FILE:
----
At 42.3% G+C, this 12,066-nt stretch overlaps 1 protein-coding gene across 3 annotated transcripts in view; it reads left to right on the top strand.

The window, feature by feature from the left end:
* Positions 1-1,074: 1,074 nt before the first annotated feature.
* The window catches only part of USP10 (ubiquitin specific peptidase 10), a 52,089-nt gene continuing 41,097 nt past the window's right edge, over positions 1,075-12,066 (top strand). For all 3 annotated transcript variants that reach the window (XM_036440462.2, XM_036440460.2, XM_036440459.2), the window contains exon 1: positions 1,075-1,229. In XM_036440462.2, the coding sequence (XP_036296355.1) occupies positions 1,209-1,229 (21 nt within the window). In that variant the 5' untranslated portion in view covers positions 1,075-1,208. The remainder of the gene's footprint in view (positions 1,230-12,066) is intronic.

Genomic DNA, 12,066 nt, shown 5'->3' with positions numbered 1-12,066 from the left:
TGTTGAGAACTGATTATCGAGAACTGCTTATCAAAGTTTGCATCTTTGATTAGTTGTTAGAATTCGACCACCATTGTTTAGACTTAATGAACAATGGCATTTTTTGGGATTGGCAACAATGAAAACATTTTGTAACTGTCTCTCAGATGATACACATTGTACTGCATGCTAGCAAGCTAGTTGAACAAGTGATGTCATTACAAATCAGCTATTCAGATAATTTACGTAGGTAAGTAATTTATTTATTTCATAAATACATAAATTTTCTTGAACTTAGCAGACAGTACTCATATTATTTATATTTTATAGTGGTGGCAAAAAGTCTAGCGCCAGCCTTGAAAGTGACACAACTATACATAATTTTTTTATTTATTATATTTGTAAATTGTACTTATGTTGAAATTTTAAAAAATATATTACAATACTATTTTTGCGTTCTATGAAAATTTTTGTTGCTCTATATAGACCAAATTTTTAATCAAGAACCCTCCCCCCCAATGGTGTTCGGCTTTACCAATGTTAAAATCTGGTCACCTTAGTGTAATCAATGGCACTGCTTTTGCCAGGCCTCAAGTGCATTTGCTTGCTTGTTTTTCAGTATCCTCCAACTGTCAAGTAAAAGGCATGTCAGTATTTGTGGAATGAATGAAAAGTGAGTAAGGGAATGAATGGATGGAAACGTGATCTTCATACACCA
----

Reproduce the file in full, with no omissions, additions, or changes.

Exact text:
At 42.3% G+C, this 12,066-nt stretch overlaps 1 protein-coding gene across 3 annotated transcripts in view; it reads left to right on the top strand.

The window, feature by feature from the left end:
* Positions 1-1,074: 1,074 nt before the first annotated feature.
* The window catches only part of USP10 (ubiquitin specific peptidase 10), a 52,089-nt gene continuing 41,097 nt past the window's right edge, over positions 1,075-12,066 (top strand). For all 3 annotated transcript variants that reach the window (XM_036440462.2, XM_036440460.2, XM_036440459.2), the window contains exon 1: positions 1,075-1,229. In XM_036440462.2, the coding sequence (XP_036296355.1) occupies positions 1,209-1,229 (21 nt within the window). In that variant the 5' untranslated portion in view covers positions 1,075-1,208. The remainder of the gene's footprint in view (positions 1,230-12,066) is intronic.

Genomic DNA, 12,066 nt, shown 5'->3' with positions numbered 1-12,066 from the left:
TGTTGAGAACTGATTATCGAGAACTGCTTATCAAAGTTTGCATCTTTGATTAGTTGTTAGAATTCGACCACCATTGTTTAGACTTAATGAACAATGGCATTTTTTGGGATTGGCAACAATGAAAACATTTTGTAACTGTCTCTCAGATGATACACATTGTACTGCATGCTAGCAAGCTAGTTGAACAAGTGATGTCATTACAAATCAGCTATTCAGATAATTTACGTAGGTAAGTAATTTATTTATTTCATAAATACATAAATTTTCTTGAACTTAGCAGACAGTACTCATATTATTTATATTTTATAGTGGTGGCAAAAAGTCTAGCGCCAGCCTTGAAAGTGACACAACTATACATAATTTTTTTATTTATTATATTTGTAAATTGTACTTATGTTGAAATTTTAAAAAATATATTACAATACTATTTTTGCGTTCTATGAAAATTTTTGTTGCTCTATATAGACCAAATTTTTAATCAAGAACCCTCCCCCCCAATGGTGTTCGGCTTTACCAATGTTAAAATCTGGTCACCTTAGTGTAATCAATGGCACTGCTTTTGCCAGGCCTCAAGTGCATTTGCTTGCTTGTTTTTCAGTATCCTCCAACTGTCAAGTAAAAGGCATGTCAGTATTTGTGGAATGAATGAAAAGTGAGTAAGGGAATGAATGGATGGAAACGTGATCTTCATACACCA